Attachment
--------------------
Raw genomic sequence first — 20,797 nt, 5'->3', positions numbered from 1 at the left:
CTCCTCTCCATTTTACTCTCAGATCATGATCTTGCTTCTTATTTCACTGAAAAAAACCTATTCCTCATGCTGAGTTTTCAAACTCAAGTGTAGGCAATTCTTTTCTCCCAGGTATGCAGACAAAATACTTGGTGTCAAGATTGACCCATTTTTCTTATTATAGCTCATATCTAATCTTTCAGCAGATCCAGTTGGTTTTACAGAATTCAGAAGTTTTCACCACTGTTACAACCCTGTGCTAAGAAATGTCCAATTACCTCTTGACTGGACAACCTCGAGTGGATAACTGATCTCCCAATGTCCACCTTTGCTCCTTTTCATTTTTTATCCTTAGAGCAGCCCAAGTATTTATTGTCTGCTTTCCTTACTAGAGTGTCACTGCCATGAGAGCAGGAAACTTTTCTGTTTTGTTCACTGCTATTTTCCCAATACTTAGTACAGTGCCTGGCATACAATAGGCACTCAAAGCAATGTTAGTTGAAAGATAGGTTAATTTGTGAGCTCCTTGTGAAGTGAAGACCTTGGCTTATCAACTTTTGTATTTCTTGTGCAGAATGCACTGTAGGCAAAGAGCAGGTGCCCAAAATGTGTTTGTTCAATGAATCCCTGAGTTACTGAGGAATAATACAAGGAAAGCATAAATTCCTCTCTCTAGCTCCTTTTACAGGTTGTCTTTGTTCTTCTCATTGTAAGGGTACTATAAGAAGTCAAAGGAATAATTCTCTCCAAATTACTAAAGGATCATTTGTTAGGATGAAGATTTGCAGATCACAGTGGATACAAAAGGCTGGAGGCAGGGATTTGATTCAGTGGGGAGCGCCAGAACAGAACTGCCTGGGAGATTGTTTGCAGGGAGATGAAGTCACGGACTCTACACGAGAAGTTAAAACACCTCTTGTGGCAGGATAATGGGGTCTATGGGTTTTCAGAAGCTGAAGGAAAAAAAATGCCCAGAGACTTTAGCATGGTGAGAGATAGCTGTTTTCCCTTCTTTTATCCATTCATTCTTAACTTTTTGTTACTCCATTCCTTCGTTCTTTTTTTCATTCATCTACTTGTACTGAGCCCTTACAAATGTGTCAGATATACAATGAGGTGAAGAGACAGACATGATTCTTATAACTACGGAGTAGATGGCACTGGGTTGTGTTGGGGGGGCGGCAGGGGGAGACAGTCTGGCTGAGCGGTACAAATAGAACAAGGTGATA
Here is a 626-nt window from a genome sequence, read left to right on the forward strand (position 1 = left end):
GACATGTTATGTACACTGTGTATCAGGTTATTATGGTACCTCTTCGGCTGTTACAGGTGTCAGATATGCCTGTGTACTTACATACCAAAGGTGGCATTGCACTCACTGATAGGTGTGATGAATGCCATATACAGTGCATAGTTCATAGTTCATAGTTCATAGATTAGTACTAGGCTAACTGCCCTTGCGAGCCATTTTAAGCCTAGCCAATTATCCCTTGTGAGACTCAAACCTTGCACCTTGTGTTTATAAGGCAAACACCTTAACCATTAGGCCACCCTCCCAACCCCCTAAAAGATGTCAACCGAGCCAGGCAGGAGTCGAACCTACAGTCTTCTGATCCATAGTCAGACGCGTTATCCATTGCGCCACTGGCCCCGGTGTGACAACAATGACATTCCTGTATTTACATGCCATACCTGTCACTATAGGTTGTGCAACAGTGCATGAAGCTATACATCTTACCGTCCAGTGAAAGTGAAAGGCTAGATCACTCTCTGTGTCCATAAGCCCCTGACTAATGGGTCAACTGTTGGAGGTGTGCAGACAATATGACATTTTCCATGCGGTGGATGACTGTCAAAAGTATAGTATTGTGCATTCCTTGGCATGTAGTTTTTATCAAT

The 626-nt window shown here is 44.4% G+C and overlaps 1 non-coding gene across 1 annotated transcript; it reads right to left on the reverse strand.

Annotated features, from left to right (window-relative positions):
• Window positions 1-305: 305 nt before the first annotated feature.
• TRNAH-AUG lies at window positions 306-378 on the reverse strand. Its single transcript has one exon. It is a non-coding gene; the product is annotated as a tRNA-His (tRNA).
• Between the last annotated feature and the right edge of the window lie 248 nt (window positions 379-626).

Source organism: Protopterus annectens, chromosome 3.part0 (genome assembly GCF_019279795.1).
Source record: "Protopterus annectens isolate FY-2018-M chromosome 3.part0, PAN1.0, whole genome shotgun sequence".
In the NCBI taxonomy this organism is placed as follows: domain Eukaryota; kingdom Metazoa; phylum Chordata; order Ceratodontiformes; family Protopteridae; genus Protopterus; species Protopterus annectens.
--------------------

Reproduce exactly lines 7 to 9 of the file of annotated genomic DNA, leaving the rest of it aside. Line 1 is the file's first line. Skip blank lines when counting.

• Window positions 1-305: 305 nt before the first annotated feature.
• TRNAH-AUG lies at window positions 306-378 on the reverse strand. Its single transcript has one exon. It is a non-coding gene; the product is annotated as a tRNA-His (tRNA).
• Between the last annotated feature and the right edge of the window lie 248 nt (window positions 379-626).